Step 6 describes BALANCING THE MIX of the production line. The fact that the total workload of the family can keep Takt, doesn’t necessarily mean every individual product can keep Takt.
It is therefore necessary to define a fixed sequence (also see the article about: Heijunka) in which the differences in cycle times for different products are planned in the sequence they can compensate each other. If change over times are equal for all changes, start with a shorter cycle time first, to buffer capacity for the products with a longer cycle time later in the sequence. When change overs vary within a family, that might be the leading indicator to plan the fixed sequence.
Two other options are to keep a finished goods supermarket for products with the highest work content, or to use flexible working hours to react to changes in customer demand.
CREATE STANDARD WORK for all employees, to make sure everyone can deliver products at the planned cycle time.
When creating standard work documents, make sure you use as many pictures and symbols as possible, to reduce the amount of text.
Ideally, standards are defined with the help of the people who work with them, and the engineers who developed the machines which are used for production.
When all work is planned and it is clear how the job is to be done, the next step is to check whether or not the plan is kept. This is what step 8, THE CREATING OF THE PITCH is all about.
The pitch is an interval which varies between 15 minutes und 2 hours, in which a person checks whether or not we are still on schedule. This person, called the Pitch runner, visits every workstation to collect the work of the last interval and bring raw materials for the next interval.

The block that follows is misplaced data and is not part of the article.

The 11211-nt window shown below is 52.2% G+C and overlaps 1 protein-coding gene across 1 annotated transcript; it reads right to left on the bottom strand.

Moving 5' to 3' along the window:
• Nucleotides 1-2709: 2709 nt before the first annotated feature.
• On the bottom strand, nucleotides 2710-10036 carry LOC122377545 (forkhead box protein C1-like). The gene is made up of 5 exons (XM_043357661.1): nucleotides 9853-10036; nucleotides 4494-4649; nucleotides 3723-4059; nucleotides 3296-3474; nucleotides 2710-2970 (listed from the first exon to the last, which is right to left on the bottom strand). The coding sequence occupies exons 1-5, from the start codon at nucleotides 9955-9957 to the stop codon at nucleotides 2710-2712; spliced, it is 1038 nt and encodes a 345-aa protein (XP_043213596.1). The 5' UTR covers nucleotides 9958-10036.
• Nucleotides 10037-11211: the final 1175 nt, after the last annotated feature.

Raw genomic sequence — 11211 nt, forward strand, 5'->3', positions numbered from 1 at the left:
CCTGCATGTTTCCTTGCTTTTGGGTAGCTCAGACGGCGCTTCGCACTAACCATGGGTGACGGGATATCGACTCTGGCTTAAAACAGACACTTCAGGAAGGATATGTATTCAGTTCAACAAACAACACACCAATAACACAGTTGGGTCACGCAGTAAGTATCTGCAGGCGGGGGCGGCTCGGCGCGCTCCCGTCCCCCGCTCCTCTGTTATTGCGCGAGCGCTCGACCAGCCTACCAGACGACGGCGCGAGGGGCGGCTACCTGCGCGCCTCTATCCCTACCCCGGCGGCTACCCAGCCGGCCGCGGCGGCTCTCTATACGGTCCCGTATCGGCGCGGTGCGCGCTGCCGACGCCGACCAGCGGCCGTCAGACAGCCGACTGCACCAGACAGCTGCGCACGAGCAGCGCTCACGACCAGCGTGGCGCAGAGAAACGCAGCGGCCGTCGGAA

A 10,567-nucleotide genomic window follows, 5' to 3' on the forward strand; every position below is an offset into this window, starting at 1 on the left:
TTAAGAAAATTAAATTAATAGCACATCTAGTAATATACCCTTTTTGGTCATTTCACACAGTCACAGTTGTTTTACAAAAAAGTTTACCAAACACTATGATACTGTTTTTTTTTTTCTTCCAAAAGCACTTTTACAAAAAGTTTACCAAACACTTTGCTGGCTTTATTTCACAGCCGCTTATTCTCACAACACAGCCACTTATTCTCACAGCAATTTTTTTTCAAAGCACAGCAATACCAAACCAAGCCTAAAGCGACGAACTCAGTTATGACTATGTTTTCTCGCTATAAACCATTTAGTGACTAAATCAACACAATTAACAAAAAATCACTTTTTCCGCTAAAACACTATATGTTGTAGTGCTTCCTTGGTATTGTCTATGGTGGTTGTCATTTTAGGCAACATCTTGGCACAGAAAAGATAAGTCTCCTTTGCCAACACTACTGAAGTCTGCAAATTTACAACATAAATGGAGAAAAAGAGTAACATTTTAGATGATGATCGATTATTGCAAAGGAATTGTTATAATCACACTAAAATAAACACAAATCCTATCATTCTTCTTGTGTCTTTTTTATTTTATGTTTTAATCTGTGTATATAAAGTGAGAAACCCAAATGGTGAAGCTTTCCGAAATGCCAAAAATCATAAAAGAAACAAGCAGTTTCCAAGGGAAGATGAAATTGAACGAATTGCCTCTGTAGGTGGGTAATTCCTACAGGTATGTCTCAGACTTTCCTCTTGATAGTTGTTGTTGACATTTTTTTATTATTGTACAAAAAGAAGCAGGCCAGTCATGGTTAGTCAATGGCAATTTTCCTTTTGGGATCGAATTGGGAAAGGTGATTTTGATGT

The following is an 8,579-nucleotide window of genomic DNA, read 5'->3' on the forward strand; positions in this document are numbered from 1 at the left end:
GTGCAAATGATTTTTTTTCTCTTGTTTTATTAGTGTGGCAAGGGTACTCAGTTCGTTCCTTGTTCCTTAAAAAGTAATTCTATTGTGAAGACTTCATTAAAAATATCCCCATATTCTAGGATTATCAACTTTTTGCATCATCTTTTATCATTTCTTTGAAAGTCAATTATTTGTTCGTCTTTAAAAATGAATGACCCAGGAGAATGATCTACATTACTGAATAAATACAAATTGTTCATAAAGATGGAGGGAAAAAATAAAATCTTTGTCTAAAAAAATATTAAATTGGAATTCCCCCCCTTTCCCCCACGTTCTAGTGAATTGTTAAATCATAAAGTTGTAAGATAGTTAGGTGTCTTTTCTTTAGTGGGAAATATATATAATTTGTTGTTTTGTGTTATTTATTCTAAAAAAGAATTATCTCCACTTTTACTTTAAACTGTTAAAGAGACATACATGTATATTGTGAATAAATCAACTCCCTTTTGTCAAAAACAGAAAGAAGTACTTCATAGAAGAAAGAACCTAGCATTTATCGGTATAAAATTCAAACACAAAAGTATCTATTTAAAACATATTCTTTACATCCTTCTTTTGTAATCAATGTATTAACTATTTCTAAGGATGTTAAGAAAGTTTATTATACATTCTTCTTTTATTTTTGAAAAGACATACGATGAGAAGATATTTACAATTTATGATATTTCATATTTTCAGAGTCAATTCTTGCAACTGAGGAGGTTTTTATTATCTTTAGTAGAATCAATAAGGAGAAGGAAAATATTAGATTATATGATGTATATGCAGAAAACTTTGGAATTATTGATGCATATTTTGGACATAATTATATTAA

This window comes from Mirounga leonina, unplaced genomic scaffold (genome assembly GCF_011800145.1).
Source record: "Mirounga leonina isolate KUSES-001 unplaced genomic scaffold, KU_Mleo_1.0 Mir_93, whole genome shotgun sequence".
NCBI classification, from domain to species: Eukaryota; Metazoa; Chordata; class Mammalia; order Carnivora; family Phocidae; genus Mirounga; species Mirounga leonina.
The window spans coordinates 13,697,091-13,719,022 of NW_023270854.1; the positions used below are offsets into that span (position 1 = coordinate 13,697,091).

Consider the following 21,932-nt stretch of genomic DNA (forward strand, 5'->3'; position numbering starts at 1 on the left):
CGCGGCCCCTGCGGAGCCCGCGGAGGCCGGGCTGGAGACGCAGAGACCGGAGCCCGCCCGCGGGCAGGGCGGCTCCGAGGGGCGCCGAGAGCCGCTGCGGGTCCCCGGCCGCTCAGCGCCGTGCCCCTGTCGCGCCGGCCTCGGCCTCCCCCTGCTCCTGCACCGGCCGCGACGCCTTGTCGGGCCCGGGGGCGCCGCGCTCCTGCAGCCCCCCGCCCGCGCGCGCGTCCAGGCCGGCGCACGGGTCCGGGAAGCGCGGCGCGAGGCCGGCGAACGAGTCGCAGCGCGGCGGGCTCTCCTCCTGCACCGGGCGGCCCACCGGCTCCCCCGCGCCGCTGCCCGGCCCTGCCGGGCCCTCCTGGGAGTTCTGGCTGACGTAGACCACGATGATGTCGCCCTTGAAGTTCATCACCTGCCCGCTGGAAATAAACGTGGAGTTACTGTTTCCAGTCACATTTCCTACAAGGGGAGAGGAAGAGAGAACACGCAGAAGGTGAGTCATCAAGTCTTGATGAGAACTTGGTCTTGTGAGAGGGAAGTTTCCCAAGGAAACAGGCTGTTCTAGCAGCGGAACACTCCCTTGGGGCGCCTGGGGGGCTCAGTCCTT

The system works like a train system and is often even implemented with an actual train. The train has a fixed schedule to bring and pick up products at (train) stations. Whenever the product is not at the station when the train comes to pick it up, there is a problem which needs to be addressed.
The Pitch runner uses the PRODUCTION PLAN on the pacemaker (the one workstation that automatically triggers the rest of process in an ideal process) to check whether or not production is still producing according to plan. This can be done using the Heijunkabox in which the work units to be produced are planned according to the pitch interval.
Finally, Duggan describes the problem of DEALING WITH CHANGING CUSTOMER DEMAND. There are many situations in which customer demand changes due to product lifecycles or even seasonal changes.
One can buffer for these variations using dynamic supermarkets, which means that each supermarket has more than one fixed size for different (planned) situations.
In creating Mixed Model Value Streams, Duggan helps to prevent managers solving Value Stream Design problems in situations where production is relatively complex.
A final important note is that for each of the 10 themes described in both the book and this article, there is no right or wrong in any of the challenges. One of the main principles in the lean philosophy is continuous improvement, which means that product families, balance charts, machine layout, product sequences and pitch routes all can be improved whenever needed.
Simply use the Value Stream Map as the guideline for all improvements and define Kaizenevents whenever a change is needed.
Learning to See – M.Rother & J.Shook (summary)
Duggan, K.J, 2002, Creating Mixed Model Value Streams - Practical Lean Techniques for Building to Demand, USA: CRC press. (order this book)
Rother, M., Shook, J., 1999, Learning To See - Value Stream Mapping to Create Value and Eliminate Muda, Brookline, Massachusetts: Lean Enterprise Institute (summary / order this book)